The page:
|Title||Laboratory techniques specific|
By the end of the training period trainees will, in respect of specific laboratory techniques, be able to:
- analyse, synthesise, evaluate and apply knowledge
- perform, adapt and master a range of technical and clinical skills and procedures and
- demonstrate the attitudes and behaviours necessary for professional practice as a consultant clinical scientist dealing with the complexities, uncertainties and tensions of professional practice at this level.
Knowledge and understanding
By the end of the training period the trainee will be able to demonstrate the ability to analyse, evaluate and synthesise relevant knowledge and its application to their professional practice in relation to:
- serological assays (ELISA, immunofluorescence [IF], automated EIA serology, neutralisation, CFT, latex and gel particle agglutination)
- basic principles of assays:
- terms and composition of solid phase,
- conjugate, substrate, optical density,
- assay format (direct/indirect, competitive, capture) advantages and disadvantages of
- sources of antigens (e.g. viral lysate, recombinant, synthetic peptide)
- problems of immunoglobulin M (IgM) and immunoglobulin G (IgG) assays, including role of rheumatoid factor
- terms relating to parameters of assays, i.e. sensitivity, specificity, positive and negative predictive values
- the principles behind confirmation of antigen detection assays, including confirmation by neutralisation
- the principles behind confirmation of serology based antibody assays
- the principles of virus detection and characterisation by:
- cell culture including (i) understanding of primary, secondary, continuous cell lines with examples and virus susceptibility, (ii) cytopathic effects, (iii) haemadsorption, (iv) interference, (v), infectious dose,(vi) plaque reduction
- electron microscopy, including understanding of the principles and practical aspects of transmission EM, including negative staining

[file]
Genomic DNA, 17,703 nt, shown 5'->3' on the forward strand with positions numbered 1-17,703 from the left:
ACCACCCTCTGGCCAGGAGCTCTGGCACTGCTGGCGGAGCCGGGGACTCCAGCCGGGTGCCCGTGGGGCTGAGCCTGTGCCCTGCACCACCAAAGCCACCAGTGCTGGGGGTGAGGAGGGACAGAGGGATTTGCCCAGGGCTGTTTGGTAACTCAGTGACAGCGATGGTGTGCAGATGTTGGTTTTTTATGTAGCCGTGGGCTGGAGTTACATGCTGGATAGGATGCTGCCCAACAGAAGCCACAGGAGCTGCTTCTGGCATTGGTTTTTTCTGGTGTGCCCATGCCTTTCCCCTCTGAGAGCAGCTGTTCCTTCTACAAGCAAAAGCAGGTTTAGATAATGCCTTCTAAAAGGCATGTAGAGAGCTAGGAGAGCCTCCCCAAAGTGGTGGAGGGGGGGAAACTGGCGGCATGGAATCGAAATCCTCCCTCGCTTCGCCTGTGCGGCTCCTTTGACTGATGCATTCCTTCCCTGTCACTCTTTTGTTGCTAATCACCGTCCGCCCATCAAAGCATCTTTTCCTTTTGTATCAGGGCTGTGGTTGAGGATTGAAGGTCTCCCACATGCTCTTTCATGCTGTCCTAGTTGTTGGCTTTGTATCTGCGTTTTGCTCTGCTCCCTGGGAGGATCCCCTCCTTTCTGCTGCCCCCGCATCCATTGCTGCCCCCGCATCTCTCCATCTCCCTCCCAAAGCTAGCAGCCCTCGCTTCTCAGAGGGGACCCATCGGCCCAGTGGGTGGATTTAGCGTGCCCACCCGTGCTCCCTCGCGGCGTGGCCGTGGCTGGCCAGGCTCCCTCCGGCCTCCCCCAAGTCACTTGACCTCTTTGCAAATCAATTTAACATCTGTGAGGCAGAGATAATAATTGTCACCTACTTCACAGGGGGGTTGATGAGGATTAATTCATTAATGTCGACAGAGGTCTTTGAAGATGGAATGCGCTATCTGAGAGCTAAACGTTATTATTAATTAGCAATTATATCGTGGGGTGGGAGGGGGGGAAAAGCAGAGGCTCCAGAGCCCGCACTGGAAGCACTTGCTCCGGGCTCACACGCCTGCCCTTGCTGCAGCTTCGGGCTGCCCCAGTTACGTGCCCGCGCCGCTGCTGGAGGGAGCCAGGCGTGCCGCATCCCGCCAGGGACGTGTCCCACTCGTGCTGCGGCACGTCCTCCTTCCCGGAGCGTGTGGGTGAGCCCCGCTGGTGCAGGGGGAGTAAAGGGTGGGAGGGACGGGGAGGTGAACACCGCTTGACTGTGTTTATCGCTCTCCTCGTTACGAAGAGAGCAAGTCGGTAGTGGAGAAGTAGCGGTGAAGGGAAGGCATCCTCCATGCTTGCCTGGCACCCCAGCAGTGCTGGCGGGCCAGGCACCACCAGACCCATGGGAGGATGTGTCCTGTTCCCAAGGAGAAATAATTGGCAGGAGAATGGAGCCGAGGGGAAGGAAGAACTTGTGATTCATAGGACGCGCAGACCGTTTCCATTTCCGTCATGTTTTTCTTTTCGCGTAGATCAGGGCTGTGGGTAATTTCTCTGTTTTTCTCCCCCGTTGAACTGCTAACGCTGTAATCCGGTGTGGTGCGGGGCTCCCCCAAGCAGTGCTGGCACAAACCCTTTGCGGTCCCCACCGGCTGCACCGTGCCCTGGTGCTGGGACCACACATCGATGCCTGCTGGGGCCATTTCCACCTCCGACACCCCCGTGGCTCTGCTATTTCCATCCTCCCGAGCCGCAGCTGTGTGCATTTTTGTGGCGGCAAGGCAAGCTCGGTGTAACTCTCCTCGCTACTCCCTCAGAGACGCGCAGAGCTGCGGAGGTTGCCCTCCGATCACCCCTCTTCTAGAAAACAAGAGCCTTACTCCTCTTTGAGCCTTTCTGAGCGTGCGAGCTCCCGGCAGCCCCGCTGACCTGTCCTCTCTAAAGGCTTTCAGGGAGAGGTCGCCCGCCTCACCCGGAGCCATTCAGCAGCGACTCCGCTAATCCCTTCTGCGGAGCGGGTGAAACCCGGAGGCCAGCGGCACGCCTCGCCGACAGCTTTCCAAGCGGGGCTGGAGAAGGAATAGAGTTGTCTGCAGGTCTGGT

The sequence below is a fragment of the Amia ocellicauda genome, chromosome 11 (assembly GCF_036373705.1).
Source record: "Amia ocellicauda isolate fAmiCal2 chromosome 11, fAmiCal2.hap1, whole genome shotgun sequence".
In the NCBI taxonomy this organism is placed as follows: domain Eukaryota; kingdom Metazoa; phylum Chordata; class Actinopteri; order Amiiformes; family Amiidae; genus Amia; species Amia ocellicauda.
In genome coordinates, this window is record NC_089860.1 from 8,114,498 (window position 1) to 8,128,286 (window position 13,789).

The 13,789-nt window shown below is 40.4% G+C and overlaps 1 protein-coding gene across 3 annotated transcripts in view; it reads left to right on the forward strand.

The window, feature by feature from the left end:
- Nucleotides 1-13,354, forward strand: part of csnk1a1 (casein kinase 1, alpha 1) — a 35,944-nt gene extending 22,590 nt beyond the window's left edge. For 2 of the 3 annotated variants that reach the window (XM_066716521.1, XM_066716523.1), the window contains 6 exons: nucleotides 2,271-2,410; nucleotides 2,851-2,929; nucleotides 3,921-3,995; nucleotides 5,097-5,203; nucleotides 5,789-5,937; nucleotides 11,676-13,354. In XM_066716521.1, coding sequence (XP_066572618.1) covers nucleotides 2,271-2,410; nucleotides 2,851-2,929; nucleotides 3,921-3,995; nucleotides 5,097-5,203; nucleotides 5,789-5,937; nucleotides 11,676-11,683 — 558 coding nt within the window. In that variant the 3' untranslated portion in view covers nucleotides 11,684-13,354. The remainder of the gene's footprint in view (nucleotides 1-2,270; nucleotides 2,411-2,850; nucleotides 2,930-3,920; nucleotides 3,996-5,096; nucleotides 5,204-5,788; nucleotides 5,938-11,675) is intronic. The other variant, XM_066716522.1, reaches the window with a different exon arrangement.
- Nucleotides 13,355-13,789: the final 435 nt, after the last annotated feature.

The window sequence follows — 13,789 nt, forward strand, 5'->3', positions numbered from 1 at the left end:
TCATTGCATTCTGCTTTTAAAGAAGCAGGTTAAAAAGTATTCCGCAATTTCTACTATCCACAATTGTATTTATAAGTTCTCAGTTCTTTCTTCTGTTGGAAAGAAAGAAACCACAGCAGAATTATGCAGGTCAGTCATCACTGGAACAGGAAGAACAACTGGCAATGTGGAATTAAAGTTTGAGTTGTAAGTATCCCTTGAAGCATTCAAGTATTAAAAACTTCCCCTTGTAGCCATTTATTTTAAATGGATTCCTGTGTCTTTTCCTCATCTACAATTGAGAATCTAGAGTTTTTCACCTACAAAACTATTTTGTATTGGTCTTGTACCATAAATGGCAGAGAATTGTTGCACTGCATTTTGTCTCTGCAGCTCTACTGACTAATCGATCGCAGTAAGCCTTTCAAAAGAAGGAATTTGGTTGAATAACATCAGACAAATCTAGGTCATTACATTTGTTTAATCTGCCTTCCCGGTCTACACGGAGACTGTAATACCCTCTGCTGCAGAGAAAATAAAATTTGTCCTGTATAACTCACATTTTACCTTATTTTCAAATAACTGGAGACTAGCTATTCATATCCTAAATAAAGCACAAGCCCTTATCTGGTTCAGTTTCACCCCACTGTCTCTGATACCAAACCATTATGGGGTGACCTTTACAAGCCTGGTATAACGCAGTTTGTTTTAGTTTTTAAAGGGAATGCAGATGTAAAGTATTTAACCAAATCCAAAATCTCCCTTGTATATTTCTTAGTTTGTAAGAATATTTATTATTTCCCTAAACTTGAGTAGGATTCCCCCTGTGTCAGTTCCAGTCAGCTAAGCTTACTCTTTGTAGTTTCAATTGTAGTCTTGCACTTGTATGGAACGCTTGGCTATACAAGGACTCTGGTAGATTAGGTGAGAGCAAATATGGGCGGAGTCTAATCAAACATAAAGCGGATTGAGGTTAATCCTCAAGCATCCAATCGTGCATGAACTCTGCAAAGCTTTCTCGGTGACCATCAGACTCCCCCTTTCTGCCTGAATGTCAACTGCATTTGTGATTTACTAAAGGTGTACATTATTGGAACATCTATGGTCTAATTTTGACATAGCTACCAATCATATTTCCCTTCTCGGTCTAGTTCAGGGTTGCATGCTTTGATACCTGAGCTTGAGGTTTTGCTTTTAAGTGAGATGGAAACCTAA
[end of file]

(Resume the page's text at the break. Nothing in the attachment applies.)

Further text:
- antigen detection, including direct immunofluorescence (on clinical samples and cell culture isolates), and immunoassay
- molecular tests including nucleic acid amplification, and sequencing available for virus diagnosis, including quantitative assays
- the clinical importance of quantitative assays
- the applications of genotyping and the methods used to determine genotypes
- the importance and types of assay control
- the risks of contamination and how it can be prevented
- the need for designated laboratory areas in nucleic acid amplification testing
- demonstrating knowledge of quality assurance for cell culture, electron microscopy, molecular techniques and rapid virus detection.
Technical and clinical skills
By the end of the training period the trainee will be able to demonstrate a critical understanding of current relevant research, theory and knowledge and its application to the performance, adaptation and mastery of the following technical procedures and laboratory skills:
- perform enzyme-linked immunoassays (EIA) and molecular tests and assess run validity and acceptance criteria.
- be able to implement internal quality control programmes.
- perform agglutination tests.
- perform rapid direct antigen detection by immunoassays including immunofluorescence and EIA.
- perform molecular amplification techniques (including nucleic acid sequencing) in current use with critical review of results.
- use sequencing information to determine relatedness of viruses including in the outbreak situation.
Attitudes and behaviours
This module has no attitude and behaviours information.